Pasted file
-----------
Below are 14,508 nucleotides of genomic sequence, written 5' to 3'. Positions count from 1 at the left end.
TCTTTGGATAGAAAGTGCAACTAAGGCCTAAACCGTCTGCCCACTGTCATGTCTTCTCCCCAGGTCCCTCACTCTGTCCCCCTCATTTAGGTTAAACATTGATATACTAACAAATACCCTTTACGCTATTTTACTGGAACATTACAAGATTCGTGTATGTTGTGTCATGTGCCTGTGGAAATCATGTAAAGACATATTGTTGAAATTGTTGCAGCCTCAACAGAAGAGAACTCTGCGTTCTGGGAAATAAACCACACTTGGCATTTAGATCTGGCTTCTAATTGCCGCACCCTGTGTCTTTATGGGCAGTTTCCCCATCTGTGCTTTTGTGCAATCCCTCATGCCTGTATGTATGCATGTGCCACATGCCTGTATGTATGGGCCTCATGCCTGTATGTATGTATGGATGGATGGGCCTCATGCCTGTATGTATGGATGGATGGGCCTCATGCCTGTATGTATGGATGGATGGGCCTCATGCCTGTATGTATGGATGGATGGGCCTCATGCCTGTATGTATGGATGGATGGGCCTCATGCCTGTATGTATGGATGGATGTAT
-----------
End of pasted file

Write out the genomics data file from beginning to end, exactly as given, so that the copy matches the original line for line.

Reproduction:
Below are 14,508 nucleotides of genomic sequence, written 5' to 3'. Positions count from 1 at the left end.
TCTTTGGATAGAAAGTGCAACTAAGGCCTAAACCGTCTGCCCACTGTCATGTCTTCTCCCCAGGTCCCTCACTCTGTCCCCCTCATTTAGGTTAAACATTGATATACTAACAAATACCCTTTACGCTATTTTACTGGAACATTACAAGATTCGTGTATGTTGTGTCATGTGCCTGTGGAAATCATGTAAAGACATATTGTTGAAATTGTTGCAGCCTCAACAGAAGAGAACTCTGCGTTCTGGGAAATAAACCACACTTGGCATTTAGATCTGGCTTCTAATTGCCGCACCCTGTGTCTTTATGGGCAGTTTCCCCATCTGTGCTTTTGTGCAATCCCTCATGCCTGTATGTATGCATGTGCCACATGCCTGTATGTATGGGCCTCATGCCTGTATGTATGTATGGATGGATGGGCCTCATGCCTGTATGTATGGATGGATGGGCCTCATGCCTGTATGTATGGATGGATGGGCCTCATGCCTGTATGTATGGATGGATGGGCCTCATGCCTGTATGTATGGATGGATGGGCCTCATGCCTGTATGTATGGATGGATGTAT